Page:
Looking beyond the bigger picture


By Andrew Timms, Sales Director, APAC, Paessler AG
Thursday, 30 June, 2016

Looking beyond the bigger picture

The world is in the midst of a massive digital transformation. On a daily basis, IT departments are forced to grapple with a variety of changes — shadow IT, mobility, cloud and virtualised networking — all of them unique, and some more immediate than others.

Although many of these transformations are driven by users, others involve long-term strategic initiatives that are both complex and high-stakes.

In a 2015 study commissioned by American Express, nearly half (46%) of Australian CFOs surveyed through their business could fail in the next three to five years due to digital disruptions.

Clearly, disruption is here to stay, is increasing in velocity and has a strong degree of urgency. Decisions made today on technologies will affect IT, as well as their budget, for years to come.

Say goodbye to the simple days

There is more to running an IT department than strategic planning and tackling ‘next generation’ challenges.

The problem with rapid development and integration of new technologies is that IT departments are so fixated on the future and working full-time on strategic planning they forget about what is happening right in front of them.

As such, they are at risk of overlooking the type of ‘run-of-the-mill’ issues that may not be exciting, but are often the cause of real problems that have the potential to significantly affect end users.

Many of these problems can also be amended with automation and software, but if left untouched, they can wreak havoc.

Underlying risks

IT departments face two major risks from run-of-the-mill issues.

The first is that a server hang-up, expired SSL certificate, throttled virtual machine or some other problem goes unnoticed until it reaches end users and affects productivity.

On the other hand, the second risk is that IT has such poor visibility into its infrastructure that identifying and solving these problems becomes the entire job, leaving no room for necessary big-picture thinking or even for the type of automation that would eliminate irksome inconveniences.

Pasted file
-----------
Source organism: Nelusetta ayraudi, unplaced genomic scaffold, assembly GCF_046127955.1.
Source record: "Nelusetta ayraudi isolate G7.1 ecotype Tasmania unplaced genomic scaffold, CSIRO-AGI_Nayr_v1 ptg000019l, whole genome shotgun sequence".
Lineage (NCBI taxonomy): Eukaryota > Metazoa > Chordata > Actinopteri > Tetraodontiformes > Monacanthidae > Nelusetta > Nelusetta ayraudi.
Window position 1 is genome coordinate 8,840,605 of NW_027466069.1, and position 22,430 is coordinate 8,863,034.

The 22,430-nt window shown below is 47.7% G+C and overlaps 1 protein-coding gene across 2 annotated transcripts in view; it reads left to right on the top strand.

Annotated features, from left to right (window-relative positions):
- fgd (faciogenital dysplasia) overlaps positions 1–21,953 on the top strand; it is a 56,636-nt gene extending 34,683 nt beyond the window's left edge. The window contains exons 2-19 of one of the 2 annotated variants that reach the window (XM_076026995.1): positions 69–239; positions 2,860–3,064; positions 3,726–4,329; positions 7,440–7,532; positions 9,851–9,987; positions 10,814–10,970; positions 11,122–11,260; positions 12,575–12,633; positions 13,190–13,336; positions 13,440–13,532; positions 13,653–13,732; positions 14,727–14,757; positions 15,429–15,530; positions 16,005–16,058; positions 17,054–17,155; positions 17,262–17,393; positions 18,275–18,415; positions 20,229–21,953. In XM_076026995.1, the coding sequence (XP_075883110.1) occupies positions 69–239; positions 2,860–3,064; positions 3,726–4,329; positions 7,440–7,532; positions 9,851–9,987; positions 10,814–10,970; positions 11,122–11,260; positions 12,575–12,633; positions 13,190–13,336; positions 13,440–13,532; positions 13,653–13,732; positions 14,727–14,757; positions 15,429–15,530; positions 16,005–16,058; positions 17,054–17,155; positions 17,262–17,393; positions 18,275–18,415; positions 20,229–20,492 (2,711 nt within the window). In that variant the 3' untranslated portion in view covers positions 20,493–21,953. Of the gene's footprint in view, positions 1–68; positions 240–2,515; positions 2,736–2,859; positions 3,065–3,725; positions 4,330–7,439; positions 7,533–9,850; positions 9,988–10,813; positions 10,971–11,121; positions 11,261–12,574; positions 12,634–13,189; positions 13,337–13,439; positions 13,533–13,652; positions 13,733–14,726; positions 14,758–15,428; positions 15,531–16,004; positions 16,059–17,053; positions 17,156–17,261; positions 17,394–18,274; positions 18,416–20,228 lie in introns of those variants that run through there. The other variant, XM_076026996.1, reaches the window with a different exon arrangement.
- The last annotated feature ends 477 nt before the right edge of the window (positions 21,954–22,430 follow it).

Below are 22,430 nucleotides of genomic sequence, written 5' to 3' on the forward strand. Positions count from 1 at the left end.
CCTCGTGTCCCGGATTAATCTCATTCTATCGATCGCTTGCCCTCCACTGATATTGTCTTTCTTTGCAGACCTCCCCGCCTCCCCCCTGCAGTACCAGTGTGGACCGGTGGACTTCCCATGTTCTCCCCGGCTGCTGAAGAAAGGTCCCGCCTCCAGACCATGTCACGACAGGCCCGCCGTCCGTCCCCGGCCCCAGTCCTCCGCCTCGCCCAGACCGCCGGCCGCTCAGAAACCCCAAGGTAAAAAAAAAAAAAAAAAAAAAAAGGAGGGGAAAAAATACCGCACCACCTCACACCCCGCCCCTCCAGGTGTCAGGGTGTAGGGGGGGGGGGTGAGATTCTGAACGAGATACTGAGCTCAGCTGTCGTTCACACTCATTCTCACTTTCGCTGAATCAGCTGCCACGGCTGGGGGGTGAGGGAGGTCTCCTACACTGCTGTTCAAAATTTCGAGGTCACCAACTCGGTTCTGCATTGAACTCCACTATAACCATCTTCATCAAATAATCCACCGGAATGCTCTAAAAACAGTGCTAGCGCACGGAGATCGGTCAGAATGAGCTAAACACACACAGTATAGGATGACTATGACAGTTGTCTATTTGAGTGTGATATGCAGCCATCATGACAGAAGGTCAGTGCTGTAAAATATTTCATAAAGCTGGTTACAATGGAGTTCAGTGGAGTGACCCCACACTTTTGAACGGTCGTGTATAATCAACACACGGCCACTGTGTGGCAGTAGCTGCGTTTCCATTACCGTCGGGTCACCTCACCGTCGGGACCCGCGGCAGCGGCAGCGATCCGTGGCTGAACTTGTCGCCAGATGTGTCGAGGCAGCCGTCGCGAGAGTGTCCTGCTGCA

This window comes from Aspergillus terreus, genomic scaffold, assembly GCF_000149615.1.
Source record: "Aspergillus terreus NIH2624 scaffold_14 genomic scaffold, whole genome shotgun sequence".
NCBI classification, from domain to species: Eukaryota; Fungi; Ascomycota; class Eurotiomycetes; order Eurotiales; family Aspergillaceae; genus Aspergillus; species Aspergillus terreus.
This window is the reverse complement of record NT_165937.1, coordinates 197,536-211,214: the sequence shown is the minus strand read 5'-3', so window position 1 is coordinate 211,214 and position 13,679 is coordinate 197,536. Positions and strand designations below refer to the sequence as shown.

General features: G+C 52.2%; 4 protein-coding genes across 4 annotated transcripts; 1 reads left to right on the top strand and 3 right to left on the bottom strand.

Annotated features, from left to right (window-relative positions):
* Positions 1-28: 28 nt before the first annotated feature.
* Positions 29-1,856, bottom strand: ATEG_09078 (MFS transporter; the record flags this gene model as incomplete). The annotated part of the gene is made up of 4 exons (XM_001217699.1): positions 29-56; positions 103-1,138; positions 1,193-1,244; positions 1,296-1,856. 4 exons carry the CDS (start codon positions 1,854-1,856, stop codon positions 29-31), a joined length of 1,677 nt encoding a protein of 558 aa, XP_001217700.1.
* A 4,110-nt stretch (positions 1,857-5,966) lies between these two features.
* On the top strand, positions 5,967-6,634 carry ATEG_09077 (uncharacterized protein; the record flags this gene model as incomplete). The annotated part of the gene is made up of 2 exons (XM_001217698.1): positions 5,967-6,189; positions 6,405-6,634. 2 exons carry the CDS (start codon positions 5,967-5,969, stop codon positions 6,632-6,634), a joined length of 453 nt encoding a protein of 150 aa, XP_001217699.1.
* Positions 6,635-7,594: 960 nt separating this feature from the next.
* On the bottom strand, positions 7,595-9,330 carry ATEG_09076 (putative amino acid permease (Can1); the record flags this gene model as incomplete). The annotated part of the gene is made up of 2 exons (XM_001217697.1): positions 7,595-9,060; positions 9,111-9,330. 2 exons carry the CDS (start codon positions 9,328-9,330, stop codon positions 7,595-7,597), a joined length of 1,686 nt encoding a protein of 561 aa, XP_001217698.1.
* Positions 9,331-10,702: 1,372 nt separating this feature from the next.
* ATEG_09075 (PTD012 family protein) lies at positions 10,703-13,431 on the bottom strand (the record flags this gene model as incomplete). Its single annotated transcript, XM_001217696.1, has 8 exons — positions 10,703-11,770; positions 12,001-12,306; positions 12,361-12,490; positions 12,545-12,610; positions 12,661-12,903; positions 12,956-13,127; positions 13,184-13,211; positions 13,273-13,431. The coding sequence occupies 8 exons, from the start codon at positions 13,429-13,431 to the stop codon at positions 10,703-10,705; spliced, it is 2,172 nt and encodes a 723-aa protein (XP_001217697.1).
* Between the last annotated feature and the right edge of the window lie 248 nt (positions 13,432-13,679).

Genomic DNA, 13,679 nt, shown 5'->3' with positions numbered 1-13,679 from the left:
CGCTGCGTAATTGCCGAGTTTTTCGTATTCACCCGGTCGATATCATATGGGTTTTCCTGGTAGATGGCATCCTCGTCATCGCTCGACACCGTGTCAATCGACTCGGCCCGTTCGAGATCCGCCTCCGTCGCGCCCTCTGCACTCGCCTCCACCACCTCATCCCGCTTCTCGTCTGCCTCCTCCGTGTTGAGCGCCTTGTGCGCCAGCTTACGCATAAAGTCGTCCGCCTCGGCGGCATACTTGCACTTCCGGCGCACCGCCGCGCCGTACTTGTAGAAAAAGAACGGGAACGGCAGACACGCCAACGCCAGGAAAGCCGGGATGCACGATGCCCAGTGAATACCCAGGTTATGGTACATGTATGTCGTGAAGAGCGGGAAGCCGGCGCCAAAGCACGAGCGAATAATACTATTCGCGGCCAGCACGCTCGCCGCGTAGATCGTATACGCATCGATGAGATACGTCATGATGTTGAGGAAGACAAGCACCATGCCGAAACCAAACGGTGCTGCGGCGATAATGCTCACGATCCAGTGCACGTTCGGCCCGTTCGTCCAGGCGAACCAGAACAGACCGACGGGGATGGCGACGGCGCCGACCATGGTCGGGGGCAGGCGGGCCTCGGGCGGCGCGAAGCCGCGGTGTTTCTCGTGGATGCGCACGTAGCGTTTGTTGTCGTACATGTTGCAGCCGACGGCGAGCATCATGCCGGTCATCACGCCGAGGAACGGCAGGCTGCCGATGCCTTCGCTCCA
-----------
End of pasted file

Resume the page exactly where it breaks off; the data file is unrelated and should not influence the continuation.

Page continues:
In both cases, small problems add up to potentially significant drains of time, money or resources in the form of downtime for the business or overtaxed IT workers.

Worse, it creates a circular system of failure.

CompTIA recently published an International Trends in Cybersecurity report that revealed 61% of companies identified human errors as the leading cause of business security breaches, as employees lacked understanding on the importance of updating, password security and authentication hygiene.

Nevertheless, as IT is so engaged with strategic thinking, administrators can’t really get a handle on minor issues if they are not flagged by employees, and effectively automate and optimise them out of existence.

Yet, when they are stuck fixing minor issues, they don’t have time to do more strategic thinking. On and on it goes, with end-user productivity and business best practices lost in the shuffle.

Take the example of email. Most IT departments are responsible for running Outlook and managing the health of the corresponding server. There are plenty of ordinary issues that can arise over time that require a server reboot to solve, which is a simple enough process, except when it happens after-hours at a company that operates 24/7.

The key to balance

Automating the process through a monitoring system or with Powershell scripts is simple for most IT departments. But without taking that easy step, administrators are stuck having to manually perform the reboot and employees have to live with the unplanned downtime for as long as it takes.

Infrastructure is constantly expanding in both size and complexity, requiring constant review and optimisation. With IT departments focused on digital transformation strategies, they do not have the resources to manually check physical and virtualised hardware on a daily basis and need comprehensive, unified views into their infrastructure, along with a well-organised process for alerts.

With a greater selection of network analytics now available, IT departments have the ability to baseline performance over time and the option to set specific alerts that notify administrators of increases or decreases in various metrics that may signify that a problem is about to occur.

By investing in a preventative medicine approach to infrastructure and network health through monitoring, automation and optimisation, IT can not only eliminate small problems and distractions, but can also free up time to focus on the digital transformation, all while improving morale.

Next-generation technologies offer everyone a lot of promise for the future, but to get there, IT needs to get a handle on what’s happening right in front of them.

Image courtesy of Intel Free Press under CC

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